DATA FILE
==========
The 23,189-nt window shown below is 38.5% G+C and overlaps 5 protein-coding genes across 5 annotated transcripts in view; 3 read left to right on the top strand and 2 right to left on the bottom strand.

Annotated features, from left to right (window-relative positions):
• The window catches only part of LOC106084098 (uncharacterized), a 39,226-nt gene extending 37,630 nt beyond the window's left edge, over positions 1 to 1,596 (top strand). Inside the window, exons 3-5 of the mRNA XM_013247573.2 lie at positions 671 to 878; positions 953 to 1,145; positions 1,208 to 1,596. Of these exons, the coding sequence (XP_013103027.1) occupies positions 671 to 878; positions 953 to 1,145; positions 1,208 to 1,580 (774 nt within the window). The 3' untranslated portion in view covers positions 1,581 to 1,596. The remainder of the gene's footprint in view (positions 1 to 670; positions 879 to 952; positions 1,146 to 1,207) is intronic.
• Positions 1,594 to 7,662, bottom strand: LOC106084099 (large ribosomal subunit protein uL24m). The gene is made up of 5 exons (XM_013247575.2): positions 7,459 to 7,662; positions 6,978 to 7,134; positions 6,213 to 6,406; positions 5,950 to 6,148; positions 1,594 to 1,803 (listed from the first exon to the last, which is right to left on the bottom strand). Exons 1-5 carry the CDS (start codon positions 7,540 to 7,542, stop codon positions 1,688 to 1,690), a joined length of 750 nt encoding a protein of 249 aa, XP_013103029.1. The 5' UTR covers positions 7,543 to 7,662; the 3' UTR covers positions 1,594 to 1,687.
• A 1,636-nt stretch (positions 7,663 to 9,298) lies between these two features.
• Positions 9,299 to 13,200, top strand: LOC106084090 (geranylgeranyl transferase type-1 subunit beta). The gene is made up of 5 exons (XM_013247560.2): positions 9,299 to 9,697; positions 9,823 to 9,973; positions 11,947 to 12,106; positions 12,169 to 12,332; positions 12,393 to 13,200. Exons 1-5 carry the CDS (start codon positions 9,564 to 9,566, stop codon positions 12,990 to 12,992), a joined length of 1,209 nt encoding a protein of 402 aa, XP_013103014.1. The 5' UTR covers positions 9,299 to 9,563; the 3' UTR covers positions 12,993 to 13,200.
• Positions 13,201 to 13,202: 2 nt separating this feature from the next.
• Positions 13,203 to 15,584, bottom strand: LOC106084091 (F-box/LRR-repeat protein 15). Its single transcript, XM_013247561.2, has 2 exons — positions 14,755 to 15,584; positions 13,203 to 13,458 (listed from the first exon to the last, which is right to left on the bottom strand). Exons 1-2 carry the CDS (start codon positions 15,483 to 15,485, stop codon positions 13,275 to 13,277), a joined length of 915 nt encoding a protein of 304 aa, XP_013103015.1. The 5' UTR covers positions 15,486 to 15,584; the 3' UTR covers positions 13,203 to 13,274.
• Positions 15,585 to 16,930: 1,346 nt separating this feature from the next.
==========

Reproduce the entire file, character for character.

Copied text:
The 23,189-nt window shown below is 38.5% G+C and overlaps 5 protein-coding genes across 5 annotated transcripts in view; 3 read left to right on the top strand and 2 right to left on the bottom strand.

Annotated features, from left to right (window-relative positions):
• The window catches only part of LOC106084098 (uncharacterized), a 39,226-nt gene extending 37,630 nt beyond the window's left edge, over positions 1 to 1,596 (top strand). Inside the window, exons 3-5 of the mRNA XM_013247573.2 lie at positions 671 to 878; positions 953 to 1,145; positions 1,208 to 1,596. Of these exons, the coding sequence (XP_013103027.1) occupies positions 671 to 878; positions 953 to 1,145; positions 1,208 to 1,580 (774 nt within the window). The 3' untranslated portion in view covers positions 1,581 to 1,596. The remainder of the gene's footprint in view (positions 1 to 670; positions 879 to 952; positions 1,146 to 1,207) is intronic.
• Positions 1,594 to 7,662, bottom strand: LOC106084099 (large ribosomal subunit protein uL24m). The gene is made up of 5 exons (XM_013247575.2): positions 7,459 to 7,662; positions 6,978 to 7,134; positions 6,213 to 6,406; positions 5,950 to 6,148; positions 1,594 to 1,803 (listed from the first exon to the last, which is right to left on the bottom strand). Exons 1-5 carry the CDS (start codon positions 7,540 to 7,542, stop codon positions 1,688 to 1,690), a joined length of 750 nt encoding a protein of 249 aa, XP_013103029.1. The 5' UTR covers positions 7,543 to 7,662; the 3' UTR covers positions 1,594 to 1,687.
• A 1,636-nt stretch (positions 7,663 to 9,298) lies between these two features.
• Positions 9,299 to 13,200, top strand: LOC106084090 (geranylgeranyl transferase type-1 subunit beta). The gene is made up of 5 exons (XM_013247560.2): positions 9,299 to 9,697; positions 9,823 to 9,973; positions 11,947 to 12,106; positions 12,169 to 12,332; positions 12,393 to 13,200. Exons 1-5 carry the CDS (start codon positions 9,564 to 9,566, stop codon positions 12,990 to 12,992), a joined length of 1,209 nt encoding a protein of 402 aa, XP_013103014.1. The 5' UTR covers positions 9,299 to 9,563; the 3' UTR covers positions 12,993 to 13,200.
• Positions 13,201 to 13,202: 2 nt separating this feature from the next.
• Positions 13,203 to 15,584, bottom strand: LOC106084091 (F-box/LRR-repeat protein 15). Its single transcript, XM_013247561.2, has 2 exons — positions 14,755 to 15,584; positions 13,203 to 13,458 (listed from the first exon to the last, which is right to left on the bottom strand). Exons 1-2 carry the CDS (start codon positions 15,483 to 15,485, stop codon positions 13,275 to 13,277), a joined length of 915 nt encoding a protein of 304 aa, XP_013103015.1. The 5' UTR covers positions 15,486 to 15,584; the 3' UTR covers positions 13,203 to 13,274.
• Positions 15,585 to 16,930: 1,346 nt separating this feature from the next.